Area Planning Approach to Rural Development and the Problem of Consistency Between Local and National Planning

The centralized approach to planning pursued so far in poor countries of Asia and Africa has not succeeded in bringing about widespread change in rural life. The trickle down effect has failed, and with it has come a growing realization of the need to make a direct attack on the problem of rural poverty by initiating action at the local level through an area planning approach whereby plans for the integrated development of small areas would be formulated and implemented by local people (Nyerere; and Government of India, 1978a). This planning from below, or grass roots planning, is expected to result in plans for better utilization of rural resources, through local people having better awareness of their needs and preferences and fuller information on the conditions and possibilities of their areas. The area level planners, having a more intimate knowledge of the interdependence of activities at the micro level, would be in a better position to develop integrated programmes which avoid duplication and produce maximum impact with minimum cost. Moreover, a better implementation of development programmes would be ensured through more realistic planning and greater involvement of local people in plan formulation and implementation (Government of India, 1978b). However, it is not always realized that, in view of the economies of scale which may be present, an overriding concern with decentralized planning, in particular with the objectives of local self-reliance and full utilization of local resources to the neglect of comparative advantage and regional specialization, may tend to offset the beneficial aspects of area planning mentioned above, and, therefore, need not result in an optimal situation. Whether or not it will result in a consistency between local and national plans in an interdependent, multiregional economy is another and a far more important question; for the failure of aggregate supply to match with aggregate demand, or of the structure of production to be in harmony with the composition of national demand is bound to have an unfavourable effect on the pace of development, especially in a public sector dominated economy like India's where supply and demand imbalances tend to provide grounds for slow working of enterprises resulting in delayed execution of projects. However, in the absence of much work on decentralized planning, very little is known on this aspect (Arrow and Hurwicz, Goreux and Manne; Malinvaud; Uzawa; and Westphal). Hence, it is proposed to examine this question in some detail, spell out its implications for rural development, and deal with the manner in which the problem posed here can be resolved. The discussion will be conducted primarily in the light of the institutional characteristics of the Indian economy and against the background of its considerable experience of development. However, the treatment of the subject matter will be made as general as possible.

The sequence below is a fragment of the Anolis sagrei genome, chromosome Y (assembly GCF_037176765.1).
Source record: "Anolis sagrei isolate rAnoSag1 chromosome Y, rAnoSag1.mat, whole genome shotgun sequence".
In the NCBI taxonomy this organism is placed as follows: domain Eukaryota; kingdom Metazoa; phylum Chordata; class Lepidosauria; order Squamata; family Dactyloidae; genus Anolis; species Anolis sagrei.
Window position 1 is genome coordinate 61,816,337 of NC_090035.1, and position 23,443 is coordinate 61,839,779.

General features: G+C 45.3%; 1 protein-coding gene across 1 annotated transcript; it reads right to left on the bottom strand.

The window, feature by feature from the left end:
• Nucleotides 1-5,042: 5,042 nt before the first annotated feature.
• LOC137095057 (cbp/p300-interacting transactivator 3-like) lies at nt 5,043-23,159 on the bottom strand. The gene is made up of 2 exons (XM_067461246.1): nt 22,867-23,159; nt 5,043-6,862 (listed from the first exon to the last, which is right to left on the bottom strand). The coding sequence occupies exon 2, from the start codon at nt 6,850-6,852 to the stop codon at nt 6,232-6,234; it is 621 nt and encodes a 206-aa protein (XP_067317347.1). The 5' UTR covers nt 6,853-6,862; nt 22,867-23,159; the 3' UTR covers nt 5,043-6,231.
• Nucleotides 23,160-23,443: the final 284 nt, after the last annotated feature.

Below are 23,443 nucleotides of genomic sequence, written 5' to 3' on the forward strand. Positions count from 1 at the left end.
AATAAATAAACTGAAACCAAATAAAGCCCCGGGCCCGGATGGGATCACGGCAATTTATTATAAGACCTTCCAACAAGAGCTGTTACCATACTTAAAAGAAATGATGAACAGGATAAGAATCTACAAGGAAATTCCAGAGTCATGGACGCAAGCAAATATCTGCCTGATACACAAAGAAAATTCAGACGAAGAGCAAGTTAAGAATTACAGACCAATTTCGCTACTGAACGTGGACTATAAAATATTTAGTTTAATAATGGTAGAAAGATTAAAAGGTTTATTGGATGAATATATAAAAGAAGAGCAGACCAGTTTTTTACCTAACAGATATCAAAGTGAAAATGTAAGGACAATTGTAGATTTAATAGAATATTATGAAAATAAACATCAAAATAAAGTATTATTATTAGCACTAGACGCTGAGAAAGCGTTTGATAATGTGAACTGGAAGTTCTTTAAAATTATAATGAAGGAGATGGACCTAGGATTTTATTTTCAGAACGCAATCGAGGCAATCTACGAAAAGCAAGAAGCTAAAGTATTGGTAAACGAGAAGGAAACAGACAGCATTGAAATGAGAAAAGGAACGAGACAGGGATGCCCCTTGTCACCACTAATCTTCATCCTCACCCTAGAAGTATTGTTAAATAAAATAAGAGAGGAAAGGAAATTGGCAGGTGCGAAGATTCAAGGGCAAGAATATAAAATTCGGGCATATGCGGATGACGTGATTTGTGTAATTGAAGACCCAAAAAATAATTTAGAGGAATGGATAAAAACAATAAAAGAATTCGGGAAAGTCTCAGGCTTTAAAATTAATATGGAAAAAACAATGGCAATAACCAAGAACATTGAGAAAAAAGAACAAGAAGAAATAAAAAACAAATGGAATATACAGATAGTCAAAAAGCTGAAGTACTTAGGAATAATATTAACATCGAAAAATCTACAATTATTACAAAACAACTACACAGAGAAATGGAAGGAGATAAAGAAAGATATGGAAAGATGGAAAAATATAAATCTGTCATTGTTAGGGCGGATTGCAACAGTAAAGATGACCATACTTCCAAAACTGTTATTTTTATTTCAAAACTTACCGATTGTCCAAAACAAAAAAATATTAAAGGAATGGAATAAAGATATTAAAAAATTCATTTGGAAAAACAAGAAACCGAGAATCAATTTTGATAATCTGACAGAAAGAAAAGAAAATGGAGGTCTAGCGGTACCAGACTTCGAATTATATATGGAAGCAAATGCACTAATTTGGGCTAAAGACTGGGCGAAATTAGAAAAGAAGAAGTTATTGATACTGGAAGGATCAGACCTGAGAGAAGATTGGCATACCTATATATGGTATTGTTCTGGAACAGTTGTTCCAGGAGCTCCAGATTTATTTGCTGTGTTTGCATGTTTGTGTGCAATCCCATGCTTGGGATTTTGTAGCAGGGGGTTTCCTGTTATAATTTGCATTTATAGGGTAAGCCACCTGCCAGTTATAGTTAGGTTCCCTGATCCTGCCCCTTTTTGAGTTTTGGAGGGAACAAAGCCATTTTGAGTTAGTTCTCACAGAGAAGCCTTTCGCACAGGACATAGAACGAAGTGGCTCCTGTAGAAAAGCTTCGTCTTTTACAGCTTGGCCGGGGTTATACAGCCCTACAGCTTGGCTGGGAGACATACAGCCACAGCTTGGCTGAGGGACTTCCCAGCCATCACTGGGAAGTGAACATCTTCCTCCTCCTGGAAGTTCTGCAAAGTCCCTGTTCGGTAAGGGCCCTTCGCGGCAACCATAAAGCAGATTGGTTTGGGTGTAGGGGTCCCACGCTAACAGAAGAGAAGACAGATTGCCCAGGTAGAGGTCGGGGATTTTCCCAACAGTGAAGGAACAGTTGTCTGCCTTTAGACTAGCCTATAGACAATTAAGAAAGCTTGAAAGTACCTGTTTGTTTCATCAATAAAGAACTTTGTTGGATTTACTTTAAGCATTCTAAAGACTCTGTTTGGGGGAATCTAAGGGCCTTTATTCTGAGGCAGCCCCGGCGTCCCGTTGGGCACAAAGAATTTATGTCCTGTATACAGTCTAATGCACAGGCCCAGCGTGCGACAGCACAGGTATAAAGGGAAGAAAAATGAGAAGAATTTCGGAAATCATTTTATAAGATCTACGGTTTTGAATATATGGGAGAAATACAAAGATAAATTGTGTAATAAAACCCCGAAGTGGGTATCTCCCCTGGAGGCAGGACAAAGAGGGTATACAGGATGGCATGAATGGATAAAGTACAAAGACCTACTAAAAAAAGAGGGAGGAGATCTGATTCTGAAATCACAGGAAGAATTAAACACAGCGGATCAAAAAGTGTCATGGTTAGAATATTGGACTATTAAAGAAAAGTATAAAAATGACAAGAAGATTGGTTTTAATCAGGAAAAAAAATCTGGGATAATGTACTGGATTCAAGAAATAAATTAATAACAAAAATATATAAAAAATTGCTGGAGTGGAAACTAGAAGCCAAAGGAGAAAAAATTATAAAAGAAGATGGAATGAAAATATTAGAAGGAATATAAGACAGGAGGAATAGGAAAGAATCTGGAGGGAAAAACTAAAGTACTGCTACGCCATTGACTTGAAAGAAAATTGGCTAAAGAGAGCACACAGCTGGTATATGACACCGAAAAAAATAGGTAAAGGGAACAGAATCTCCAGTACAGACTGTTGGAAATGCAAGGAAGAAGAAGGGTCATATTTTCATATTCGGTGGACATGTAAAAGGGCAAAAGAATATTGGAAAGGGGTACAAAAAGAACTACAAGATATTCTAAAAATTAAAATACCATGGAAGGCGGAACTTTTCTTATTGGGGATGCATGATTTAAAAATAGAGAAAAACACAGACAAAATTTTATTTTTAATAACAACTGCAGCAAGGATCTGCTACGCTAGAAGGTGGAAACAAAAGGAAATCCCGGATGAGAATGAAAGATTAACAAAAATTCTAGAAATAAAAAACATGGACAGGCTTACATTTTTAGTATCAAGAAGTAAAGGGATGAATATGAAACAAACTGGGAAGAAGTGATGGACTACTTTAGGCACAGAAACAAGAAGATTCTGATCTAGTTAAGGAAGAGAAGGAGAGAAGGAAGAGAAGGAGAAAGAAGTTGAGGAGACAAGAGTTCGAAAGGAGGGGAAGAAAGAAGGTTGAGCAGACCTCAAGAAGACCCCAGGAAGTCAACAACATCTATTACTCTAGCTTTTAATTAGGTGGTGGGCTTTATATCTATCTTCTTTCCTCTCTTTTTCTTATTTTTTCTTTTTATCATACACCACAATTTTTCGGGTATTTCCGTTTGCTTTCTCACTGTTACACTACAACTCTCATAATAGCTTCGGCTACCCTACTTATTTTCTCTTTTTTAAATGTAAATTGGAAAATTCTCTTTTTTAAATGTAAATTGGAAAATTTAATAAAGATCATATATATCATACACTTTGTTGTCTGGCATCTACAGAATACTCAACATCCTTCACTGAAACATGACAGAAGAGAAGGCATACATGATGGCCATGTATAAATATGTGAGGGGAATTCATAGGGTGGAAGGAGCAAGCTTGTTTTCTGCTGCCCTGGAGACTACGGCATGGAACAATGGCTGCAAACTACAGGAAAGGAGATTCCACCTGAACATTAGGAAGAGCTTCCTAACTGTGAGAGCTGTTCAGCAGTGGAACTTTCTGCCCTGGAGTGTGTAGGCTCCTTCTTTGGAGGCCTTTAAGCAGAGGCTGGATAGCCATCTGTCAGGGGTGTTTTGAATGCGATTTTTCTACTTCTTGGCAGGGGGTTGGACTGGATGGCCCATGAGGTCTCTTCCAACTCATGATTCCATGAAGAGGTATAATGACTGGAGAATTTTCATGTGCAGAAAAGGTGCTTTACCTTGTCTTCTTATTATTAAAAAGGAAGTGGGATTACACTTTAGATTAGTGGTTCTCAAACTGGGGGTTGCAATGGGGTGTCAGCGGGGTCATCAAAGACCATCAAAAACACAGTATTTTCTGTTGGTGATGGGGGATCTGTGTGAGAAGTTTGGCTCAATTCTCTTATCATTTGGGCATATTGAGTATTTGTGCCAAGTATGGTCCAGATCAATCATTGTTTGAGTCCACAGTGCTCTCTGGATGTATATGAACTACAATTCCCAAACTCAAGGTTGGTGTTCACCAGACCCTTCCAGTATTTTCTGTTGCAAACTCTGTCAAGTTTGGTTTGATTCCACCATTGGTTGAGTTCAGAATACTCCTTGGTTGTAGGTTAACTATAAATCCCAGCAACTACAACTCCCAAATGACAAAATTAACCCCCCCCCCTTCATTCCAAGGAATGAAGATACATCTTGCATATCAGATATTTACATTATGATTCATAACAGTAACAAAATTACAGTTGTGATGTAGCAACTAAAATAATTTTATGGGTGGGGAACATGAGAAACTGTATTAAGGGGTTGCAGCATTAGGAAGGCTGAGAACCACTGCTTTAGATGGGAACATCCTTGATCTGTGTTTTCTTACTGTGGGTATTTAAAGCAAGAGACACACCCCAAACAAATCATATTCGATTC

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 Record created 2017-04-01, last modified 2017-08-28

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